Advertisement

Stem Cells from Human Adipose Tissue: A New Tool for Pharmacological Studies and for Clinical Applications

  • Claude A. Dechesne
  • Christian Dani
Chapter

Abstract

Mesenchymal stem cells with a multilineage potential at the single cell level have been isolated from human adipose tissue. These cells, called human multipotent adipose-derived stem (hMADS) cells, have been established in culture and interestingly, maintain their characteristics with long-term passaging. The adipocyte differentiation of hMADS cells has been thoroughly studied and differentiated cells exhibit the unique feature of human adipocytes, making them a powerful tool for pharmacological studies. Potential applications of adipose-derived stem cells in medicine in the field of muscular dystrophy cell-based therapy will also be discussed. hMADS cells harbour a limited autonomous myogenic differentiation potential. However, this capacity can be increased by genetic modification. hMADS cells modified with MyoD, a master gene of embryonic myogenesis, have been shown in vitro and in vivo to be as myogenic as genuine myoblasts.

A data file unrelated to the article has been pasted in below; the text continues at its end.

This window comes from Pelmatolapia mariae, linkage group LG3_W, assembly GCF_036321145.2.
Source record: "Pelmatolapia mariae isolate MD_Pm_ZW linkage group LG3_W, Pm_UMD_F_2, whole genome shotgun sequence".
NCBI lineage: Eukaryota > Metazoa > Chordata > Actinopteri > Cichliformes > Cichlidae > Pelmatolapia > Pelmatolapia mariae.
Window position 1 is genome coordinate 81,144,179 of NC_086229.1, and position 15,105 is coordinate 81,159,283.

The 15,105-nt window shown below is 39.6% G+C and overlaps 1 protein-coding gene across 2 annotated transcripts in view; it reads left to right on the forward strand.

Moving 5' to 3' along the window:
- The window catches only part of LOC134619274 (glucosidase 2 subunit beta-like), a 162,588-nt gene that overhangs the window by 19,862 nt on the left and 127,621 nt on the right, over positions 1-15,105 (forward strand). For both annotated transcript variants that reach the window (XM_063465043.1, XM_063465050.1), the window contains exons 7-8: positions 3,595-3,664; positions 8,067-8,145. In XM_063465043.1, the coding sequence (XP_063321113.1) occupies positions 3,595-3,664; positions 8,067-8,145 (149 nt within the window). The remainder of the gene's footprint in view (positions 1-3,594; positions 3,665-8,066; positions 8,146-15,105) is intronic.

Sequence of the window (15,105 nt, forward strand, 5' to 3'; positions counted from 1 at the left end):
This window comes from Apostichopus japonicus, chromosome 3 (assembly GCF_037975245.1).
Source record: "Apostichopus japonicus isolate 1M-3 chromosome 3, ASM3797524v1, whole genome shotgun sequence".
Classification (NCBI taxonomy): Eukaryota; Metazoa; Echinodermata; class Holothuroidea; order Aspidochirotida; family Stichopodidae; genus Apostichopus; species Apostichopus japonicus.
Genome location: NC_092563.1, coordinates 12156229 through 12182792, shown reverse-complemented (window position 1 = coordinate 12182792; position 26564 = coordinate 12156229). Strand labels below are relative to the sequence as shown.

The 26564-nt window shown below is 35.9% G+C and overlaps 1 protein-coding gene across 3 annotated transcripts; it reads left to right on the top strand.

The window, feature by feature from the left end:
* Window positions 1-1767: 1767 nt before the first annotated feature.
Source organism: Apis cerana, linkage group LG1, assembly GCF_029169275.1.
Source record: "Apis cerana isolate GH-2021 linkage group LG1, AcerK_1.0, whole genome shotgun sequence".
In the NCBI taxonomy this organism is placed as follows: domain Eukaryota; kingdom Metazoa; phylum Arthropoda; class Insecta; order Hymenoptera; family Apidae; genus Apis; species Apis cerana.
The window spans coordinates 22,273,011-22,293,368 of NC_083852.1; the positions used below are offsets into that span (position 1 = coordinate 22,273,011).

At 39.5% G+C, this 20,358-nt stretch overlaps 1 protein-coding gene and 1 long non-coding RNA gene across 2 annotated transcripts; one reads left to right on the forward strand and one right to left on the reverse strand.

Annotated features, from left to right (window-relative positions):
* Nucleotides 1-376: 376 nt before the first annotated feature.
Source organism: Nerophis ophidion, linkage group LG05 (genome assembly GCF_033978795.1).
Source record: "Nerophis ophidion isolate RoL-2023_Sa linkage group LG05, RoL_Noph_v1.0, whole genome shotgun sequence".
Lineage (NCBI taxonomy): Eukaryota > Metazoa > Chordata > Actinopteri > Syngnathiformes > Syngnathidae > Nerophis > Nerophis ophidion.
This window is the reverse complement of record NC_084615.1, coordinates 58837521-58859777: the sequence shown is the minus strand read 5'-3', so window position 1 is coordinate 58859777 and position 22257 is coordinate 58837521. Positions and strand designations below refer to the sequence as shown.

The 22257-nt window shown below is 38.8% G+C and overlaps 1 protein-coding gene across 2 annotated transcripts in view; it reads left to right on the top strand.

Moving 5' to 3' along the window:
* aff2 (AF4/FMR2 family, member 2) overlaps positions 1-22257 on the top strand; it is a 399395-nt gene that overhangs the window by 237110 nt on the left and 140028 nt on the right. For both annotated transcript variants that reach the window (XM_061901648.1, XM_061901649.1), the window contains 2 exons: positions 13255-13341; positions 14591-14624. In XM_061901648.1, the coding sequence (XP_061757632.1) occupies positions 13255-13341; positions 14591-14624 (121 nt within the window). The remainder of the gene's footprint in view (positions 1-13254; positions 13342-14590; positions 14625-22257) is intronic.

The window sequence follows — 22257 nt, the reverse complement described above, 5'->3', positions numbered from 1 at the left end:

Keywords

Satellite Cell Duchenne Muscular Dystrophy Myogenic Differentiation Brown Adipocyte Human Adipocyte 
These keywords were added by machine and not by the authors. This process is experimental and the keywords may be updated as the learning algorithm improves.

References

  1.  1.
    Ailhaud G (2006) Adipose tissue as a secretory organ: from adipogenesis to the metabolic syndrome. C R Biol 329(8):570–577PubMedCrossRefGoogle Scholar
  2.  2.
    Bacou F, el Andalousi RB, Daussin PA et al (2004) Transplantation of adipose tissue-derived stromal cells increases mass and functional capacity of damaged skeletal muscle. Cell Transplant 13(2):103–111PubMedGoogle Scholar
  3.  3.
    Bezaire V, Mairal A, Ribet C et al (2009) Contribution of adipose triglyceride lipase and hormone-sensitive lipase to lipolysis in hMADS adipocytes. J Biol Chem 284(27):18282–18291PubMedCrossRefGoogle Scholar
  4.  4.